Tuesday, December 23, 2008


When I was a young girl I was entranced by music boxes.

I have a vague memory of a little pink music box that played “One Enchanted Evening” when the lid was raised and the tiny ballet dancer twirled about in front of the mirror.

No doubt it belonged to a first-born daughter in our extended family.

I never gave my daughter a music box.

In retrospect, I am most surprised and guilt ridden about this oversight.

So it was most difficult for me to deny my daughter’s request for a music box when she was asked what she would like for her 21st birthday celebrations.

We had considered whatever was essential for the party.

We booked the lovely old country hall and we arranged for the food and drinks.

When it came to the music for the evening, I had foolishly thought that one of our four stereos could be carted to the hall along with the family’s very comprehensive library of CDs and tapes of music ranging from the early 1900s to the current releases.

But no, my daughter wanted a music box and she promptly gave me the name and telephone number of a reliable jukebox hire company.

We met with the owner of the company and we filled in the request form and we passed over the deposit and he handed over the list of available music for my daughter to peruse and the deal was sealed.

I quickly warmed to our jukebox provider because he was sincere and friendly.

However I did worry about his abrupt and inexplicable bursts of laughter during our interview. They did seem a tad manic.

On the day of the party my daughter, my sister and my nieces were helping to decorate the hall whilst my husband, brother-in-law and son were busy erecting the hired marquee in the grounds of the hall car park.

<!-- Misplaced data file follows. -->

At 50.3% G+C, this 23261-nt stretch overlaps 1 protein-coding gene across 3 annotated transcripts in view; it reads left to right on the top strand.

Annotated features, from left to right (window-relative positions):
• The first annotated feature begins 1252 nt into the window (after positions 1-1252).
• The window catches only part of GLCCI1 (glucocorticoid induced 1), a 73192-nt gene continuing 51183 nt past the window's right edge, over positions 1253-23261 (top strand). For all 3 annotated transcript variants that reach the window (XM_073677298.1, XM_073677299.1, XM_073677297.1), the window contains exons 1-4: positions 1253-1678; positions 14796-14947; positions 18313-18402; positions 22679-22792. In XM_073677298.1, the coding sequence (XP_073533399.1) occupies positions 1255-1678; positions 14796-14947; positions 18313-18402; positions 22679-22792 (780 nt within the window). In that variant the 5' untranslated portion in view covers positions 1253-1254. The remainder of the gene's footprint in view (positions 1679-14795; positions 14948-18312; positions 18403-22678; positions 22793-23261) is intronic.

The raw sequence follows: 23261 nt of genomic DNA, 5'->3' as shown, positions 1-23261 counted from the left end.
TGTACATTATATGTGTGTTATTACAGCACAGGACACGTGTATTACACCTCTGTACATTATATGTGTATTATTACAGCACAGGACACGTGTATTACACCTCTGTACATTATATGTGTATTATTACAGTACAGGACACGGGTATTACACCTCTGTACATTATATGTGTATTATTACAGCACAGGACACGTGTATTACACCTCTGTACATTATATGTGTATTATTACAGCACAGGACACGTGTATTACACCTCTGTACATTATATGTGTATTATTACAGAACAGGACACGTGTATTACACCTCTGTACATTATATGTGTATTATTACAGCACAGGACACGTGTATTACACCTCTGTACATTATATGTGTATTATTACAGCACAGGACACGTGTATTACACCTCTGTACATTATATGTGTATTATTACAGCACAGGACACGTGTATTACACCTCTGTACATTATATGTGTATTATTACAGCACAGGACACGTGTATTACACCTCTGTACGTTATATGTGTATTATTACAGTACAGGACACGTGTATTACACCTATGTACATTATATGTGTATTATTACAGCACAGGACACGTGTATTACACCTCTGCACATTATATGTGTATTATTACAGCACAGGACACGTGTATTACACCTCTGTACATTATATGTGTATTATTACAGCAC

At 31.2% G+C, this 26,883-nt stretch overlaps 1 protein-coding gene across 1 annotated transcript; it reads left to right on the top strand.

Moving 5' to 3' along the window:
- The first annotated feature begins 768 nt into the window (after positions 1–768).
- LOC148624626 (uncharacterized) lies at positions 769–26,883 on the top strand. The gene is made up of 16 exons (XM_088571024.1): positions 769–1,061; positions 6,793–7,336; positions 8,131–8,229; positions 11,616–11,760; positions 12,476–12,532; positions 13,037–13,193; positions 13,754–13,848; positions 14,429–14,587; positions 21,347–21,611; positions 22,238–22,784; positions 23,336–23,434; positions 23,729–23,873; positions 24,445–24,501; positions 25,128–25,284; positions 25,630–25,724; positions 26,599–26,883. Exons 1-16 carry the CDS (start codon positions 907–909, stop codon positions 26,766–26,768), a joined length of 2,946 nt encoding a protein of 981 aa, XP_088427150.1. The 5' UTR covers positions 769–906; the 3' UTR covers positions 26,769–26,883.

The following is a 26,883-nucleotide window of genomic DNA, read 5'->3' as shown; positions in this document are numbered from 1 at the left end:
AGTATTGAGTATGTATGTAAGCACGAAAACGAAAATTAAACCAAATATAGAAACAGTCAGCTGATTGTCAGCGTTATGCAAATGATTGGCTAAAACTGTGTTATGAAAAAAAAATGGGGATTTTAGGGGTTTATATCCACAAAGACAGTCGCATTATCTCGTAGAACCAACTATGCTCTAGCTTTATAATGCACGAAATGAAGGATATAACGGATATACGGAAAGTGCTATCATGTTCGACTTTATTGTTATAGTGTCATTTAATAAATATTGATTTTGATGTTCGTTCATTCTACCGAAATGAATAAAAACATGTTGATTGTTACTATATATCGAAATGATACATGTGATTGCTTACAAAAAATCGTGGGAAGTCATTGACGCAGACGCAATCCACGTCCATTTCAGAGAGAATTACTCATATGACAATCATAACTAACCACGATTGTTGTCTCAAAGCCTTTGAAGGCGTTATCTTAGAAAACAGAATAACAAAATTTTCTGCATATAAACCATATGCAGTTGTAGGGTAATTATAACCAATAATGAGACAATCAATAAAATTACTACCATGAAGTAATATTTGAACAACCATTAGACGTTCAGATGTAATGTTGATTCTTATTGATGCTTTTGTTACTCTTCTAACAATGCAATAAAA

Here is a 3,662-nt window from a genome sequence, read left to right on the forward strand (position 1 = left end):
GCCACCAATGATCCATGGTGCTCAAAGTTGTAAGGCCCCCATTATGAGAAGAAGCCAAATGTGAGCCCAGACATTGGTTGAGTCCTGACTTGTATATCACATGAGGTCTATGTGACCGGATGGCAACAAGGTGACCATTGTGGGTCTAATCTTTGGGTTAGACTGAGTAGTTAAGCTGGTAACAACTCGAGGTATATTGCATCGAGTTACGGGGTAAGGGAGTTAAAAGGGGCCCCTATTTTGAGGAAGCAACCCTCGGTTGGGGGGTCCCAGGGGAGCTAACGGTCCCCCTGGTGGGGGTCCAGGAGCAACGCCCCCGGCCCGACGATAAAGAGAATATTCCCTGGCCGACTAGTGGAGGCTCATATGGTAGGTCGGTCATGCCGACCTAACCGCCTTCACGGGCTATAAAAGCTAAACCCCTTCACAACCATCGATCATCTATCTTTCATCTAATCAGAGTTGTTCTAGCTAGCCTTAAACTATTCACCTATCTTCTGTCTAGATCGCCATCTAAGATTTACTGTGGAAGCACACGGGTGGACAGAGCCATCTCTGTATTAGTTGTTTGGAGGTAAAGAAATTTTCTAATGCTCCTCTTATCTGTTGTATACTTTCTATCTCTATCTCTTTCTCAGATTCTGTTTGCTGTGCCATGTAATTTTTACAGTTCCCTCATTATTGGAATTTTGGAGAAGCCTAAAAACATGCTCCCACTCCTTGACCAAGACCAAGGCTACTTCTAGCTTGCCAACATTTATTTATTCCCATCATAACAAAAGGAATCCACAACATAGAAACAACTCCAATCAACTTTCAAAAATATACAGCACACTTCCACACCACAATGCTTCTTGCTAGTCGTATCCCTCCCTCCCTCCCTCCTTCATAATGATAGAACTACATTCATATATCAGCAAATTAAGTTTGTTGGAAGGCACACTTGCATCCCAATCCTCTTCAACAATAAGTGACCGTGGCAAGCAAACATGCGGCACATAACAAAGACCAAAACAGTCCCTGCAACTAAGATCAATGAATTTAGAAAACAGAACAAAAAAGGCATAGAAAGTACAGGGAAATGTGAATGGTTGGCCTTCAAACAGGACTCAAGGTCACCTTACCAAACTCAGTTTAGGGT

Suddenly word filtered into the hall that the music box had arrived.

Fortunately I had warned my extended family about our jukebox provider’s merry bursts of laughter.

I was the sole witness to his entry to the hall which was from the front stairs. As he backed up the stairs, tugging the music box on the wheeled trolley, I saw more of his nether regions than I needed to see due to his work shorts slipping well below his waist.

I have always been far too quick witted for my own good so, before I could stop myself, I heard myself saying to him, “Oh, I am getting a peepshow here.”

Manic laughter echoed about the empty hall.

My extended family, safe in the supper room, could titter without causing insult to him.

My daughter’s music box was the highlight of the party.

No one enjoyed it more than her Uncle Darryl.

He had studied the song list and he found his favourite song and memorised the number.

Whenever my daughter approached the music box, Uncle Darryl would call out, “Put on 5105 lovey.”

The song in question was Harper Valley P.T.A.

Only one person enjoyed the 21st party more than my daughter. Uncle Darryl.

I am certain it was because he was born and bred in the country and he had spent many Saturday nights in a country hall, just like this one, attempting to get some girl up to dance with him.

I am so very pleased to report that Uncle Darryl was not without a partner all night and, more often than not, it was with the birthday girl.

The music box remained in the hall until mid Sunday so that everyone got great value from its presence until our lovely merry jukebox provider came to pick it up.

It seems I did eventually give a music box to my darling daughter.

Michelle ©



Monday, December 22, 2008


An old shed on our property that is in retirement now.



Saturday, December 20, 2008


In the early hours of the morning, a bedroom can harbour ghosts. They become apparent as moonlight filters through the windows.

You wake to find a figure lurking by the door. You blink and look again and it is still there. You squeeze your eyelids tight and then refocus and try to force the ghostly form into something commonplace. And at last you do. With relief you realise that it is not a ghost but your winter dressing gown hanging on the back of the door.